Apart from Grant’s, heroics there was also the story of Wayne Rooney’s omission from the lineup for the third straight match. His future at Old Trafford now lies in limbo, as Jose Mourinho was confident enough to drop his club captain once again. This was something David Moyes and Louis Van Gaal were never able to do, but in Jose Mourinho you’ll always find a manager not afraid to make a statement to his players. The future is still bright at Old Trafford, but the last ship has likely sailed for the man once named the future of English football.
4) He’s The Man-e
I’ve said it plenty of times before, but here I am saying it again. Liverpool are the complete squad, and if not for Tottenham’s greatness I’d say they are the best in the league at the present moment. Swansea was never going to put up much of a fight against Liverpool, who were looking for their fifth straight win in all competitions. Swansea did score the opener, and it wasn’t until the 54th minute that Roberto Firmino scored Liverpool’s first goal.This was then followed by a second from MOTM James Milner, who was just spectacular on the day. Liverpool’s win kept them in fourth, only two points behind first place Manchester City. Swansea’s loss cost Swansea manager Francesco Guidolin his job after a run of poor performances.
The match once again showcased the multi-dimensional Sadio Mane, who was as hard to catch as the Golden Snitch in a game of Quidditch (note Harry Potter reference.) On the ball, Sadio Mane is one of the league’s best, and even the most talented defenders find it hard to contain him. Mane also provides Liverpool with attacking options they haven’t had in recent years. He enables Phillipe Coutinho and Firmino to play centrally, in turn allowing Jordan Henderson to push up more like Gerrard did in his early years. A lot of Liverpool’s success can be attributed to Mane’s ability to take pressure off the rest of the team, and in a great team this is a mandatory trait to carry.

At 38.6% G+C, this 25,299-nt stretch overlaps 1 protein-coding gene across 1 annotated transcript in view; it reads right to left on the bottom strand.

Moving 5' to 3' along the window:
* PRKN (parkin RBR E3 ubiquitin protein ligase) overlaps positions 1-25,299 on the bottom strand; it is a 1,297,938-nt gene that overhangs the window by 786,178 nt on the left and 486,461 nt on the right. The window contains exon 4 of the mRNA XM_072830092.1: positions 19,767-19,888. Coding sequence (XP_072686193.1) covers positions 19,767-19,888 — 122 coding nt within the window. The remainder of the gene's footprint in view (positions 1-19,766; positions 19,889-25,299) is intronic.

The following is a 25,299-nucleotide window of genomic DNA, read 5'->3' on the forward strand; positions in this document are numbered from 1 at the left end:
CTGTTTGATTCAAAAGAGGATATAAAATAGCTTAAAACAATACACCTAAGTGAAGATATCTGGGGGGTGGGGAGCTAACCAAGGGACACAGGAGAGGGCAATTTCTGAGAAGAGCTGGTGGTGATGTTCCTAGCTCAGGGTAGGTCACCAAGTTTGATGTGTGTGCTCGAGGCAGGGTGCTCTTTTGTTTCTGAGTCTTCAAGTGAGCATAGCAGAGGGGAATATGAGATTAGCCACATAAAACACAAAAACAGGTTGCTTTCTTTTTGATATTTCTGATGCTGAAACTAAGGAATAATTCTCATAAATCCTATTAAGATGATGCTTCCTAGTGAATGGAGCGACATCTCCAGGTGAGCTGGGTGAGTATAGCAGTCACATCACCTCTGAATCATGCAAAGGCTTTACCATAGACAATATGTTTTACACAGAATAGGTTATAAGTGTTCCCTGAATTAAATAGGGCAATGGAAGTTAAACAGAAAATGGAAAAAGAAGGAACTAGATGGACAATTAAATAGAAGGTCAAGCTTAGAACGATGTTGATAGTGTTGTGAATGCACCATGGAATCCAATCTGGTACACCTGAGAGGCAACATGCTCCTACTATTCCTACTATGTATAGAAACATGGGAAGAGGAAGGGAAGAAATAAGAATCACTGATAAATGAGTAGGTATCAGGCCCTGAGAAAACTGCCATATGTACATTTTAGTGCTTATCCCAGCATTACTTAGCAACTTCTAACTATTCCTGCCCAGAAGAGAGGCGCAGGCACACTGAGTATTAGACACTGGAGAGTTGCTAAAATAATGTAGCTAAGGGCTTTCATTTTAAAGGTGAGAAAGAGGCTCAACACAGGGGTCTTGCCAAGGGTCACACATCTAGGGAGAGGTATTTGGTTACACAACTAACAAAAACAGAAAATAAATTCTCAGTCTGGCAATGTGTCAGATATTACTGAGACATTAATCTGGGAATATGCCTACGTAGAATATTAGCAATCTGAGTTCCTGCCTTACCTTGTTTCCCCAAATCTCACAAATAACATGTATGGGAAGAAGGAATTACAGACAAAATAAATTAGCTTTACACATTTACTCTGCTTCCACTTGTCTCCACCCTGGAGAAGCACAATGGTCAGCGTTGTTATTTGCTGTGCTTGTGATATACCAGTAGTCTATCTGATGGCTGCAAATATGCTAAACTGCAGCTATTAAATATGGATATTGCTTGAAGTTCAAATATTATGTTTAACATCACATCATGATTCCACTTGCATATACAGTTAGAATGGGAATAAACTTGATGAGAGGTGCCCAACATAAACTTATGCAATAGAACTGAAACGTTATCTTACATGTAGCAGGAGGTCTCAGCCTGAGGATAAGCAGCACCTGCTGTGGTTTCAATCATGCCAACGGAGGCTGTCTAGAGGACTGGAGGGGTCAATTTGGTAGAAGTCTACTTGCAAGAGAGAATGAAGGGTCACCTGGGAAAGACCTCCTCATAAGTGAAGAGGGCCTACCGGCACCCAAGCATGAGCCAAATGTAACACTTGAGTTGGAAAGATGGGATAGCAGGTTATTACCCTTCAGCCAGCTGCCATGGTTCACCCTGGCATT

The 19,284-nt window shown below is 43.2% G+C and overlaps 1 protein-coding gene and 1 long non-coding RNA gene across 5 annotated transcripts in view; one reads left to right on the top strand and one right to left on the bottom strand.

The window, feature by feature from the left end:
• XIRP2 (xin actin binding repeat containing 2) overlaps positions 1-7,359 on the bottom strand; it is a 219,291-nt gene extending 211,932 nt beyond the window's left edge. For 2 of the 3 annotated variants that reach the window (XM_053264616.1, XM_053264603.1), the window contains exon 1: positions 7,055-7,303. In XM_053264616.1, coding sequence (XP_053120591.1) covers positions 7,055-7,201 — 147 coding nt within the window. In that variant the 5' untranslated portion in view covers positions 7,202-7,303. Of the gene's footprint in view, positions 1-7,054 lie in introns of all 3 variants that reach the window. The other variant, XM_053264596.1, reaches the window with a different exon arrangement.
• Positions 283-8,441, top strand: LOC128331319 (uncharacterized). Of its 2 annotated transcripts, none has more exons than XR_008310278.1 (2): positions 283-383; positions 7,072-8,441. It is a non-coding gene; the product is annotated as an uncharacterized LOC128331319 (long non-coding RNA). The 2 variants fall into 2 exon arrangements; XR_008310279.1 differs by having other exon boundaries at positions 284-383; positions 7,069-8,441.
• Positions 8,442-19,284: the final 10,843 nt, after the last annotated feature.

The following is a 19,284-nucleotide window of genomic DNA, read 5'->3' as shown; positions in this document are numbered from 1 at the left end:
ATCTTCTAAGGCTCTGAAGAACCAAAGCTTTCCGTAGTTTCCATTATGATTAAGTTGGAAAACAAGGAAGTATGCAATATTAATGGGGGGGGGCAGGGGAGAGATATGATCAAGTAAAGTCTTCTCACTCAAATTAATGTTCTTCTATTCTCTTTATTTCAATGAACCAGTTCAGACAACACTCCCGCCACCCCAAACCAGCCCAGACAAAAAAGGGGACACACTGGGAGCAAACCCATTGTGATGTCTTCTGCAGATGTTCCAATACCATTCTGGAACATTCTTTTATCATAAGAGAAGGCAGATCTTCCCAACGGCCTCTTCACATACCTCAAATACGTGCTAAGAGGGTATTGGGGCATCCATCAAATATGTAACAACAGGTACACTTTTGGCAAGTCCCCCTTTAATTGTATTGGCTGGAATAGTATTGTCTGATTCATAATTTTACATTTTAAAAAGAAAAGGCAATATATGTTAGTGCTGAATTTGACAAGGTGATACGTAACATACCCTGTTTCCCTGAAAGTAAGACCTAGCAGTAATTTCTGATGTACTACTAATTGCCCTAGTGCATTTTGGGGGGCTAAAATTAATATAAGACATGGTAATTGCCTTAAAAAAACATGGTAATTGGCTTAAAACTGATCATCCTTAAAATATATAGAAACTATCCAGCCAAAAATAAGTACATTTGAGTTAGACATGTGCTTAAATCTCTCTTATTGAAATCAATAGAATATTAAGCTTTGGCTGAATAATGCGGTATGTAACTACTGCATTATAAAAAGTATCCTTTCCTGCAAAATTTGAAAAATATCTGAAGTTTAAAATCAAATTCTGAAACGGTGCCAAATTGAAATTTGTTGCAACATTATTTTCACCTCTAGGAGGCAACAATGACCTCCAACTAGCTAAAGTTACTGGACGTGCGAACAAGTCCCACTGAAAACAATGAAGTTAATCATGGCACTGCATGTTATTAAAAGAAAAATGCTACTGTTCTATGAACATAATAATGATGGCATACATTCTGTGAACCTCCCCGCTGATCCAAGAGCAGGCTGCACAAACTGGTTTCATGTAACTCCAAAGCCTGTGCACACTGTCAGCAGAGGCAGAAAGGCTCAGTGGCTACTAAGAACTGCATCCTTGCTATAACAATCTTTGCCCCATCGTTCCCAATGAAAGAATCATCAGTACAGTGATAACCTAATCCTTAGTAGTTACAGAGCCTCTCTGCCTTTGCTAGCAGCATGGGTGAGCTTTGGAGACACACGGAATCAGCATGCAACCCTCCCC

5) Spurs Continue Marching In
Tottenham’s win over Manchester City on Sunday solidified many things, but none as important as the fact that Spurs are the league’s best by a mile. Manchester City’s flair was shutdown at White Hart Lane, and they were left in disarray by the defensive stubborness of Pochettino’s mad tactics. Granted, the first goal was an Aleksandr Kolarov own goal, but either way you look at it, Spurs had already been the best team since the first whistle. Dele Alli gave Tottenham their second goal in the 37th minute and then Erik Lamela missed a penalty in the 65th. A possible 3-0 gone, but by then the match had already been decided.
Spurs now sit as the only undefeated team in the land, with the league’s best defense. Up next for them is a stingy West Brom, who with former Spurs player Nacer Chadli are a different and stronger side. October will go a long way to determine where Spurs will actually sit, but at this point they can take on anyone who stands in their way. It may be Pep Guardiola, who is considered by many to be the world’s best manager, but on this day he was schooled by a Chilean who also could manage any of Europe’s top clubs. The kicker here is that Pochettino can actually build a team from the ground up, and not have to count on being handed an already established team of stars. Sunday’s match didn’t just showcase England’s top two clubs, but it also showcased it’s top two managers, and it was Pochettino who stood out with his head held high.
Thanks for reading.